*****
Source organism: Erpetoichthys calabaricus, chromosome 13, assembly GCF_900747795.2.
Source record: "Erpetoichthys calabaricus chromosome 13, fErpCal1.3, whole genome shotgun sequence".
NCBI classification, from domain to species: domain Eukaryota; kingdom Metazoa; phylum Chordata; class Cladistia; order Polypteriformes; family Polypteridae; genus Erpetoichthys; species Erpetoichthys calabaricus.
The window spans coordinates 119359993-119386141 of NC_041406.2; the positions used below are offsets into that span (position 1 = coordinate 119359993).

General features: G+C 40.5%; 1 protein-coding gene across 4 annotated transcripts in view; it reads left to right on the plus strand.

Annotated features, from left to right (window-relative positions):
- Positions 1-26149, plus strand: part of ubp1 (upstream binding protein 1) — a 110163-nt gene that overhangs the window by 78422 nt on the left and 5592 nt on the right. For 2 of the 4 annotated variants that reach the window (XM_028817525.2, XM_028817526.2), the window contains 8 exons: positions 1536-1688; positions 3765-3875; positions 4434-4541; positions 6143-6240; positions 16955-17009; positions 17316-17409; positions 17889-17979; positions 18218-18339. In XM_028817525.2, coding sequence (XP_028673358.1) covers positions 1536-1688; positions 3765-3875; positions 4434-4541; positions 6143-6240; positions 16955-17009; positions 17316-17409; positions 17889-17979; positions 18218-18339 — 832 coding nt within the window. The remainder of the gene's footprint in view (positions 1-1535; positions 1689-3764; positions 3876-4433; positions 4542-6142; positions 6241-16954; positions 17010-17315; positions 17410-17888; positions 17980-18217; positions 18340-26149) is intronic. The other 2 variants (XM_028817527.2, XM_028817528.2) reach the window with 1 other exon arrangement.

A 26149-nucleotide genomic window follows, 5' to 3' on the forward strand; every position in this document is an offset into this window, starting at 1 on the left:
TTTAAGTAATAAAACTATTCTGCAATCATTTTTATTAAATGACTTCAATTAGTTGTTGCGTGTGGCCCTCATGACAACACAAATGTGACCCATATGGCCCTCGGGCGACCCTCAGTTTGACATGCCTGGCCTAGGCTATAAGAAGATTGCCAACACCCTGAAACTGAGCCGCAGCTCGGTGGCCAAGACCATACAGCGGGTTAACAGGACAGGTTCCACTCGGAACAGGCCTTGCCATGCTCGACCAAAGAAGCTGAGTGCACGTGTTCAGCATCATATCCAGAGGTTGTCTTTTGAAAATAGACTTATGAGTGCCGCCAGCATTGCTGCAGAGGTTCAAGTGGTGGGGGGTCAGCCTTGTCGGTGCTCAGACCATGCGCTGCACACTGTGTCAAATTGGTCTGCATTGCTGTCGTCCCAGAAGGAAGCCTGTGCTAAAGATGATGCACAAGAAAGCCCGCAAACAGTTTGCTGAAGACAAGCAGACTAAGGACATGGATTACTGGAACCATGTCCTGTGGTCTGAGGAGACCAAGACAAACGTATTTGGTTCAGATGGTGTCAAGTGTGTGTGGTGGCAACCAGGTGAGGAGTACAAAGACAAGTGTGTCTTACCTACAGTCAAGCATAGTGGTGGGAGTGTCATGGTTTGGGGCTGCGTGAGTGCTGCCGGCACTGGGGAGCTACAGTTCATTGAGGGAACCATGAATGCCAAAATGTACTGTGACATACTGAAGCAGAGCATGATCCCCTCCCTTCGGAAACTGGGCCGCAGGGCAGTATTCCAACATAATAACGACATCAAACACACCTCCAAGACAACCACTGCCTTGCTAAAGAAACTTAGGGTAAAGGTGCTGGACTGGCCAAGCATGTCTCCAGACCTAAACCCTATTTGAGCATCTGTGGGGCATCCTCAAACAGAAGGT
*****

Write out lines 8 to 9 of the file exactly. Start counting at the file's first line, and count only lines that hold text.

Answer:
A 26149-nucleotide genomic window follows, 5' to 3' on the forward strand; every position in this document is an offset into this window, starting at 1 on the left:
TTTAAGTAATAAAACTATTCTGCAATCATTTTTATTAAATGACTTCAATTAGTTGTTGCGTGTGGCCCTCATGACAACACAAATGTGACCCATATGGCCCTCGGGCGACCCTCAGTTTGACATGCCTGGCCTAGGCTATAAGAAGATTGCCAACACCCTGAAACTGAGCCGCAGCTCGGTGGCCAAGACCATACAGCGGGTTAACAGGACAGGTTCCACTCGGAACAGGCCTTGCCATGCTCGACCAAAGAAGCTGAGTGCACGTGTTCAGCATCATATCCAGAGGTTGTCTTTTGAAAATAGACTTATGAGTGCCGCCAGCATTGCTGCAGAGGTTCAAGTGGTGGGGGGTCAGCCTTGTCGGTGCTCAGACCATGCGCTGCACACTGTGTCAAATTGGTCTGCATTGCTGTCGTCCCAGAAGGAAGCCTGTGCTAAAGATGATGCACAAGAAAGCCCGCAAACAGTTTGCTGAAGACAAGCAGACTAAGGACATGGATTACTGGAACCATGTCCTGTGGTCTGAGGAGACCAAGACAAACGTATTTGGTTCAGATGGTGTCAAGTGTGTGTGGTGGCAACCAGGTGAGGAGTACAAAGACAAGTGTGTCTTACCTACAGTCAAGCATAGTGGTGGGAGTGTCATGGTTTGGGGCTGCGTGAGTGCTGCCGGCACTGGGGAGCTACAGTTCATTGAGGGAACCATGAATGCCAAAATGTACTGTGACATACTGAAGCAGAGCATGATCCCCTCCCTTCGGAAACTGGGCCGCAGGGCAGTATTCCAACATAATAACGACATCAAACACACCTCCAAGACAACCACTGCCTTGCTAAAGAAACTTAGGGTAAAGGTGCTGGACTGGCCAAGCATGTCTCCAGACCTAAACCCTATTTGAGCATCTGTGGGGCATCCTCAAACAGAAGGT